Tech Innovation Group Proposes Internet Independence Day

A group of voice over Internet protocol (VoIP) pioneers and other tech types opposed to the FCC's decision to reclassify ISPs under Title II, including computer entrepreneur Mark Cuban, has sent an open letter to Congress asking that it declare April 30 Internet Independence Day to mark the anniversary of the April 30, 1995 "birth" of the commercial Internet (which is the date of the "decommissioning of the NSFNET backbone," they say).

The self-dubbed "tech innovators" also want that to be the day Congress launches a bipartisan effort to preserve "the private sector framework of the Internet" by throwing Title II regs into the equivalent of Boston harbor.

In the letter, to the leaders of both parties in the House and Senate committees and subcommittees overseeing the FCC and communications, they slam the FCC's Title II reclassification as ending the "permissionless innovation" of the Internet, saying the FCC's "insertion of fiat regulatory powers will provide fatal to the entrepreneurial energies that built what chairman [Tom] Wheeler calls 'the most powerful network in the history of mankind.'"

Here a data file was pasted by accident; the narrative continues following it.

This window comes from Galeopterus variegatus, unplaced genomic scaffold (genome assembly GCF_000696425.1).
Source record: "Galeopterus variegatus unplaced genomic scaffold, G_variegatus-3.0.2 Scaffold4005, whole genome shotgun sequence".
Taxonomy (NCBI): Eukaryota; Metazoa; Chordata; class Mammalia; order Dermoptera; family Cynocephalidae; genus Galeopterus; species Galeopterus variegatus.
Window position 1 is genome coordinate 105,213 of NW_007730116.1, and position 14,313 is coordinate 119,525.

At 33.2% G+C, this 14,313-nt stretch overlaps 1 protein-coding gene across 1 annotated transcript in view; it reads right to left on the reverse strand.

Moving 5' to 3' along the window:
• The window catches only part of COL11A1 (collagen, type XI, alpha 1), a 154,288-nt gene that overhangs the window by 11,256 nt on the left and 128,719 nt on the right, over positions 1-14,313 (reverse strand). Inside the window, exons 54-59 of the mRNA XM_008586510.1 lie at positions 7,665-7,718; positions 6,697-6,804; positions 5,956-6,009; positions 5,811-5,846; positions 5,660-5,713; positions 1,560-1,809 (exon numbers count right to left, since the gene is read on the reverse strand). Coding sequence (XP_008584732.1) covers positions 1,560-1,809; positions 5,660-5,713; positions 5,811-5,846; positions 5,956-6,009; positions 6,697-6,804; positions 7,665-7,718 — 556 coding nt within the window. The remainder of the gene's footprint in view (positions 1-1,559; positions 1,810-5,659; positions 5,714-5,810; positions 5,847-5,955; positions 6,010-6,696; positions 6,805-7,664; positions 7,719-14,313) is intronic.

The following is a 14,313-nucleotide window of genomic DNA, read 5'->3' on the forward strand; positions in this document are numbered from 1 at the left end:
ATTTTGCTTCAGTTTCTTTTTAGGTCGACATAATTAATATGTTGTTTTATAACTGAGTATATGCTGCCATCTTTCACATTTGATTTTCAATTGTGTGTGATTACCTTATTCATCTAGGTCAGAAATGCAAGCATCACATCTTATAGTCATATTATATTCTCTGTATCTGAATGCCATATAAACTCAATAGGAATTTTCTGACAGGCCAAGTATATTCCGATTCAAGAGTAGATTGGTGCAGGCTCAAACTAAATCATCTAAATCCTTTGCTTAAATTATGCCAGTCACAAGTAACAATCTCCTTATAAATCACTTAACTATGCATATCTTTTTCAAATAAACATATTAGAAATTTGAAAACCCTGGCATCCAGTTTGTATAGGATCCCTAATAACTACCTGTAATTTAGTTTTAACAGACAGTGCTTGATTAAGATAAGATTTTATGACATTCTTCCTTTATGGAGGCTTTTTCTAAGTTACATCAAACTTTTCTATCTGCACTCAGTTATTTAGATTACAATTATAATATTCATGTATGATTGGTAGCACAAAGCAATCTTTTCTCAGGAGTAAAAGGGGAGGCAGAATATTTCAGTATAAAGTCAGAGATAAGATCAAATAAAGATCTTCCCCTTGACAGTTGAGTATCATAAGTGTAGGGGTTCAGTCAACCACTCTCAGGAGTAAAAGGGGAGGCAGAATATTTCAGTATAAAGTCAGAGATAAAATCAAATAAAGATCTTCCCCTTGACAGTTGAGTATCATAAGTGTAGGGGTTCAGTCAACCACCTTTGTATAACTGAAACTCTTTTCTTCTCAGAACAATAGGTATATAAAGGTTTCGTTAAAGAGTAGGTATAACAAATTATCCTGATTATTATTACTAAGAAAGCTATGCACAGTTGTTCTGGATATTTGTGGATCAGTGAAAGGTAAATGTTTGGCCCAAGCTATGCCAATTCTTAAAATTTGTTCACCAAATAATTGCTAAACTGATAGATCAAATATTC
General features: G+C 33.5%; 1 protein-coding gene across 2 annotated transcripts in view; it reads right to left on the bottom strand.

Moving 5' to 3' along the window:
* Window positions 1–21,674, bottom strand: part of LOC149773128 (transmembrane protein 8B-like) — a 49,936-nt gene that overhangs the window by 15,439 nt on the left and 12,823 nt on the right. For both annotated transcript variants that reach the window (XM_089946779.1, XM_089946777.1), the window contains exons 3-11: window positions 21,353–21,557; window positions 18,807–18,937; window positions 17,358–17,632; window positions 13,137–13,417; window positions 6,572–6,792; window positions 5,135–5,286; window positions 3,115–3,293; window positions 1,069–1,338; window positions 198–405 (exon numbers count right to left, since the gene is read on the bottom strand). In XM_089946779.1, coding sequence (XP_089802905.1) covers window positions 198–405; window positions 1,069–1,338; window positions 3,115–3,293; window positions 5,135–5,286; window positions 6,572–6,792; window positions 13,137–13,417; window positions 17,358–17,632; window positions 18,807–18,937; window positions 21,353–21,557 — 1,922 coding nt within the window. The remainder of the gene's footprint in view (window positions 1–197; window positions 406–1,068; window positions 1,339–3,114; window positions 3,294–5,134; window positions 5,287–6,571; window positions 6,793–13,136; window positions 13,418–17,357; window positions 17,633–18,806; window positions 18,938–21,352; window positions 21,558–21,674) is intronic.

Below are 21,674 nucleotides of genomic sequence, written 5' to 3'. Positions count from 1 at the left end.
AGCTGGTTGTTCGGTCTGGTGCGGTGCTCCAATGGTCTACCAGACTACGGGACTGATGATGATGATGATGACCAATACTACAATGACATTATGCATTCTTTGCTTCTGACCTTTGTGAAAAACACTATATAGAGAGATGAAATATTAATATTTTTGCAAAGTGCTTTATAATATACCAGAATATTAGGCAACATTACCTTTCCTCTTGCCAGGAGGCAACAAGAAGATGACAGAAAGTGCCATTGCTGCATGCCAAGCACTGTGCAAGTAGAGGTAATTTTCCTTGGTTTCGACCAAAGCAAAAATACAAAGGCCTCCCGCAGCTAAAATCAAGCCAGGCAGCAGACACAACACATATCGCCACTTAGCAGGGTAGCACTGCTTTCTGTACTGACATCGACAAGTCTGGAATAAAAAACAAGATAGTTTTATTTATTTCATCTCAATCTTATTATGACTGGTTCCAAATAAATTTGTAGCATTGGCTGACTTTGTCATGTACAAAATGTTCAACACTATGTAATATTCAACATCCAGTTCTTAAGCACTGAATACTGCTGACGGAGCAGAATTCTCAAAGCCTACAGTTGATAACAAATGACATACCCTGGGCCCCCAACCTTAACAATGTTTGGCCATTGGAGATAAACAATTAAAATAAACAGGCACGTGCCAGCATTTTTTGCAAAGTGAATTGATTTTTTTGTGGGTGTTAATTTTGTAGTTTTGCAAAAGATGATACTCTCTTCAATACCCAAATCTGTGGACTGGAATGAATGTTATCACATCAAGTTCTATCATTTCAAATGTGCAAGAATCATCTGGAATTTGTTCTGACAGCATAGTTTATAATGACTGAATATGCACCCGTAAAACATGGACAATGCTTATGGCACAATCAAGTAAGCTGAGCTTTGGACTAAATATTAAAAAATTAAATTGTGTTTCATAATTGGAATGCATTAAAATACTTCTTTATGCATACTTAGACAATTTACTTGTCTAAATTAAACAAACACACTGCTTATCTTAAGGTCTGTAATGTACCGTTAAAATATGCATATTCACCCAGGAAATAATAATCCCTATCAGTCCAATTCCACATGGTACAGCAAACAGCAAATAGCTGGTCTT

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Contributing editor John Eggerton has been an editor and/or writer on media regulation, legislation and policy for over four decades, including covering the FCC, FTC, Congress, the major media trade associations, and the federal courts. In addition to Multichannel News and Broadcasting + Cable, his work has appeared in Radio World, TV Technology, TV Fax, This Week in Consumer Electronics, Variety and the Encyclopedia Britannica.